Code of Cuban Families- This Wednesday’s Round Table TV show focused on kinship and the main rights and duties deriving from it in the new Family Code. Ana María Alvarez-Tabio and Daimar Canovas, full professors of the Faculty of Law of the University of Havana, offered details on the main transformations brought by this important legal text.
How was the Family Code shaped? Ana Maria Alvarez-Tabio explained that this law is the result of the apprehension of research that for years has been carried out in the different branches of knowledge.
«Family Law is the least legal of all rights because it is nourished by the results offered by sociology, which tells us how Cuban society and population groups are moving,» she argued.
The professor added that experts –psychologists and psychiatrists, among others- who receive family conflicts in their consultations are a source of information on what is happening inside Cuban families.
In this sense -she added- demographic studies are also important, as well as legal research, «which for some years have been taking a multidisciplinary view that not only goes to the norm, to the legal doctrine, but is fed by all this knowledge».
She summarized that the Code is the result of many people who have studied these issues for a long time, and insisted that, «We did not meet in a closed room around a table to invent non-existent realities. Here are all Cuban families reflected in one way or another».
Alvarez-Tabio stressed the importance of the popular consultation so that «if something has been left unsaid, it can be included in this norm».
The expert added that the drafting of the Code also took into account what was endorsed in the legislation of other countries, such as the Civil and Commercial Code of Argentina, «a very modern text, but with its own limitations».
For example, «cohabitation, which we call de facto affective unions, are not granted maintenance rights to the members of that union, nor inheritance rights. In trying to differentiate two institutions – a marriage or a cohabitation – which basically are two ways of living as couples, they fell into the injustice of not granting certain rights».
Referring to the duties and rights of kinship in the Cuban Family Code, the professor of the Faculty of Law read what is stipulated in Article 16:
Kinship is the legal relationship existing between two people that makes them members of the same family, and which, without distinction, within the limits established by law and in proportion to the proximity thereof, produces certain legal effects, whether permissive, prohibitive or which may establish obligations.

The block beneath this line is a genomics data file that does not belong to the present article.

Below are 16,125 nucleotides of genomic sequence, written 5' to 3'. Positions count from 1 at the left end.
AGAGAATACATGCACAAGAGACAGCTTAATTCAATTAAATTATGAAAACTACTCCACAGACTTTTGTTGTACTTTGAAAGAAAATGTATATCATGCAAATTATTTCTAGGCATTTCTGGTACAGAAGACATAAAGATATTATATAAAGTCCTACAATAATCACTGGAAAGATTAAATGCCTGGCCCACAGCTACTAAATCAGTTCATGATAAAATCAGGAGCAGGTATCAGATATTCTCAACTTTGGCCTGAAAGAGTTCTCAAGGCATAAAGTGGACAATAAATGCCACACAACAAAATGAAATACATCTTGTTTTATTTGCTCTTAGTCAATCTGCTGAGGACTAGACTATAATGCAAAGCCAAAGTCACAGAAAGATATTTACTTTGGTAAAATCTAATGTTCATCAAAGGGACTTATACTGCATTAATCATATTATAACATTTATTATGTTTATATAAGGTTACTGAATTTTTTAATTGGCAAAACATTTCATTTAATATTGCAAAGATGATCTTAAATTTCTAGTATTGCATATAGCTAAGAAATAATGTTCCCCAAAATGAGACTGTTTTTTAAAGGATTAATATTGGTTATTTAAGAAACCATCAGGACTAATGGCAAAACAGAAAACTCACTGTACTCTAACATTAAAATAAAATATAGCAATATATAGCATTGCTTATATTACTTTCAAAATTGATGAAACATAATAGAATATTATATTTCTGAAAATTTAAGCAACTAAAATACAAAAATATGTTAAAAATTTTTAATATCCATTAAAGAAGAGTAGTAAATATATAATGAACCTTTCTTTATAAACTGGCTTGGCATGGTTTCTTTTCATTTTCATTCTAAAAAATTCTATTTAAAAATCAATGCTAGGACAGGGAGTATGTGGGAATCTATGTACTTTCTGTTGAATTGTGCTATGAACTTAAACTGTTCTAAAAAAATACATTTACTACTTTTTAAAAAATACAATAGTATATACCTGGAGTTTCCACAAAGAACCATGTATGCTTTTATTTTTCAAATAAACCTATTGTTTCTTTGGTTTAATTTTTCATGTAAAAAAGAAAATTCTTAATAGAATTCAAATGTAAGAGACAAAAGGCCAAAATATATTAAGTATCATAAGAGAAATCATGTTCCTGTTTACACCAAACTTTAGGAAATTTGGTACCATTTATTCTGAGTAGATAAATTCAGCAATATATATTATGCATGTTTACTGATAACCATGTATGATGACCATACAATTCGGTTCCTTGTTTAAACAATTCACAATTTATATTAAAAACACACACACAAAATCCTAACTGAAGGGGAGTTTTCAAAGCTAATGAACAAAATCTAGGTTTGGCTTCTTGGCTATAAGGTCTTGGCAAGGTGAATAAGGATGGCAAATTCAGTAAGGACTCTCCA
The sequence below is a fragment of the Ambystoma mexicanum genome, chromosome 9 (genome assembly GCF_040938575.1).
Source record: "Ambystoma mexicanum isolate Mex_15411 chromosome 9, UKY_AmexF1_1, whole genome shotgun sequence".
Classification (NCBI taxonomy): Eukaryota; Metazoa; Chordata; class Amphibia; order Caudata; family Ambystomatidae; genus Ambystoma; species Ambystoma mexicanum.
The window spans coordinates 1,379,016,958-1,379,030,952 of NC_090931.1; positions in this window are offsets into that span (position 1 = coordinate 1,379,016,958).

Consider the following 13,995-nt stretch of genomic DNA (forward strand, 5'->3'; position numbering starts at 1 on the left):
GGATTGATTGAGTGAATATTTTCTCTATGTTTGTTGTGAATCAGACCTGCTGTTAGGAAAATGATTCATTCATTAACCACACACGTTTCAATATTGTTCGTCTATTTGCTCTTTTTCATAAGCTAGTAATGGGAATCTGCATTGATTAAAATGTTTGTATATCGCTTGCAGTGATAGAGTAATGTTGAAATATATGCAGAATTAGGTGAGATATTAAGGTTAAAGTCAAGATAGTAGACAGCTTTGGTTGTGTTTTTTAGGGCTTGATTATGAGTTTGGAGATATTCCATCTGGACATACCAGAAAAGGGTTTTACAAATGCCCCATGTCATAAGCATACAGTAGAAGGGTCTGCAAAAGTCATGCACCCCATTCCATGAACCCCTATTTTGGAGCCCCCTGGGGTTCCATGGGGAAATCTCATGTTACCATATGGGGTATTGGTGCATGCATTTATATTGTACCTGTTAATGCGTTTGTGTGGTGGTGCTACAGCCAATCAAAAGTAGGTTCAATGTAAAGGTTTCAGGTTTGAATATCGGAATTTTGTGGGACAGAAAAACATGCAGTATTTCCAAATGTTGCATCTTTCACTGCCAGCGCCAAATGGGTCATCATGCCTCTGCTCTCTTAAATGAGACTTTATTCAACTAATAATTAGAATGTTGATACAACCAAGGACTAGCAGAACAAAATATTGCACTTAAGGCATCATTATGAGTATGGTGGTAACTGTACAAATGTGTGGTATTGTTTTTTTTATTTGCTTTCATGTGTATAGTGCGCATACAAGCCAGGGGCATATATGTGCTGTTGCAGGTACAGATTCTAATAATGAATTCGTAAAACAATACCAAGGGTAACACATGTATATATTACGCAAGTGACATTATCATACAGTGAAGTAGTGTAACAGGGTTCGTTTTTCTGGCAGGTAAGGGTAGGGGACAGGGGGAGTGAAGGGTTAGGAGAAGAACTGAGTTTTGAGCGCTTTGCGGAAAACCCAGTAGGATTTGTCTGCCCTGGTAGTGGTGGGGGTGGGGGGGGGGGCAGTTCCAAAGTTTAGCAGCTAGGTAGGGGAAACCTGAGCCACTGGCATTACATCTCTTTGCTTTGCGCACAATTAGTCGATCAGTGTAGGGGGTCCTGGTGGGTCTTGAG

She explained that there is a plurality of sources that can give rise to kinship. «This is one of the fundamental transformations of the Code».
She exemplified that one of the sources of kinship is filiation, that is, the relationship established between mothers and fathers with their sons and daughters. But this affiliation has been radically transformed; it is no longer only blood relationship or the one that comes from adoption, but also the one that can be determined from the use of an assisted human reproduction technique and by socio-affectivity (that bond of love, of feelings, very important for family law).
The expert stressed that it is a code of affections. «Good behavior, care, attention and care in the family environment have their reward and consequences. Likewise, abandonment, negligence, emotional and economic neglect will also have their consequences in the Code».
In the opinion of Alvarez-Tabio, being able to determine a kinship through filiation, recognizing this socio-effectiveness is one of the great transformations of the Code. Unlike the current Code, which begins its special part with marriage, the new draft begins in general with kinship. The professor clarified that although spouses are not relatives, they are sources of kinship by affinity: in-laws and brothers and sisters-in-law.